- Offer hope
- Find out if they have a plan
- Encourage them to seek professional help
- Make a safety plan with them
- Follow up
For additional resources about discussing suicide, visit Conversation Matters.
What if a loved one is at immediate risk of harm? If you have strong reason to believe that a loved one will attempt suicide, seek support from a suicide crisis line or a mental health professional. They may then recommend that you call emergency services, such as your local police department or 000. If a loved one has confirmed a timeline for ending their life, or they have called to say goodbye, don’t delay — call emergency services right away.
Other ways to help
- Learn their triggers
If you know that they have ongoing struggles with suicidal thoughts, feelings, and behaviours, it can be helpful to learn their triggers. When you understand what potentially triggers them into an emotional crisis, you can then intervene when you notice warning signs.
You can learn about their triggers by starting a conversation with them. Creating a safety plan that includes information about their triggers is also a good idea.
- Acknowledge their achievements and progress
- Respect their privacy
- Try not to take over
- Offer practical support
- Spend time and do positive things together
- Support them to seek help
Looking after yourself and your own mental health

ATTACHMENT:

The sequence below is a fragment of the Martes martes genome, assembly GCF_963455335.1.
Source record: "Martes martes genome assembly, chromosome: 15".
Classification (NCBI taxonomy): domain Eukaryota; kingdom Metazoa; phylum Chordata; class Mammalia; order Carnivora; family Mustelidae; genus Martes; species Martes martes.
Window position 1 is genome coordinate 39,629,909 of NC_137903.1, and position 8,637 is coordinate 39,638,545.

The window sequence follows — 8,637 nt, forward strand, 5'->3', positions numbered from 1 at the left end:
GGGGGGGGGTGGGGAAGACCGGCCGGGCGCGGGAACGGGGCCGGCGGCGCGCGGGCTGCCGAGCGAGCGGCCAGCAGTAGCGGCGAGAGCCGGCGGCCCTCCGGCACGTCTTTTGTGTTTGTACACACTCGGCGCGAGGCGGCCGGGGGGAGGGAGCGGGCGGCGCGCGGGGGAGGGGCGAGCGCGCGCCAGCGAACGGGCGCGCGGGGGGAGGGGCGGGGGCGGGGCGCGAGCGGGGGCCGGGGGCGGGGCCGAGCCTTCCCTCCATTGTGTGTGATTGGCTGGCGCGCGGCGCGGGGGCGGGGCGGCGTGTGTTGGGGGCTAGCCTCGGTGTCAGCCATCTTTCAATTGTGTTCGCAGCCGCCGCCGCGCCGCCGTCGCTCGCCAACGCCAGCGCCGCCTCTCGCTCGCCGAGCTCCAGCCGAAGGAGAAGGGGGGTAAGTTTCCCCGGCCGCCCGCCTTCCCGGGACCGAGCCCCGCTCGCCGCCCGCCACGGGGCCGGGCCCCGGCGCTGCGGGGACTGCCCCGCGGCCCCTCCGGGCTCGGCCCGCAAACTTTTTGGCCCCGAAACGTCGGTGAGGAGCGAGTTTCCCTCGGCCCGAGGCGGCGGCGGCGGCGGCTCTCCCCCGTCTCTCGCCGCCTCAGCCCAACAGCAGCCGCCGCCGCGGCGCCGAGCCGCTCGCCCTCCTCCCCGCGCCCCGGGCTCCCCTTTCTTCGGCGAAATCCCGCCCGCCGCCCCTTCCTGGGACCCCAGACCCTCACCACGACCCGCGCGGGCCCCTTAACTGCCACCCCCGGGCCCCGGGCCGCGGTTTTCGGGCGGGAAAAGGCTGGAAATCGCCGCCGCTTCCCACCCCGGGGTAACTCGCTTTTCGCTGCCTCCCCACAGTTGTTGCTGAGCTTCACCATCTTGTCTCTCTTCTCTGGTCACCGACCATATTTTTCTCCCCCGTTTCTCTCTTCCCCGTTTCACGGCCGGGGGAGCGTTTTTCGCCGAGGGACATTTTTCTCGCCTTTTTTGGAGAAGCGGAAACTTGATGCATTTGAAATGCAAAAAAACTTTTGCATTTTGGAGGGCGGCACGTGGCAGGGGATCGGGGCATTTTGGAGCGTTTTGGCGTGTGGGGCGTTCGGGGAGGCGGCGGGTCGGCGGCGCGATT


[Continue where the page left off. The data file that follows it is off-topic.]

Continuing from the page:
Remember that ‘you can’t pour from an empty cup’. The best way you can care for someone else is to make sure you are okay first. Looking after yourself as a carer means being tuned in to how you’re feeling, and looking after yourself when you need to.
This might include:
- Setting healthy boundaries
It’s important to know what your limits are, and to be able to communicate these to the person you are concerned about. This is especially true if you’re feeling worn out, are doing things you don’t feel comfortable doing or have changed your mind about how you can help.
Healthy boundaries might include setting limits on:
- The practical things you have time and energy to help with
- When and where you’re able to help, chat, or support
- Prioritising your needs, or the needs of other people you support as well.
- Sharing your role as a carer
- Talk to people with similar experiences
Actively practice self-care
- Be kind to yourself
Being kind to yourself while caring for others is really important. You might feel frustrated, stretched, or even powerless, but adding shame or guilt to those emotions by criticising yourself will only make you feel worse. It’s ok to reduce the expectations you’ve set for yourself and to take a break when you need it.
- Eat well
- Get regular exercise
- Avoid substances
- Get enough sleep
- Get out into nature
- Develop a routine
Download our fact sheet about helping someone at risk of suicide here.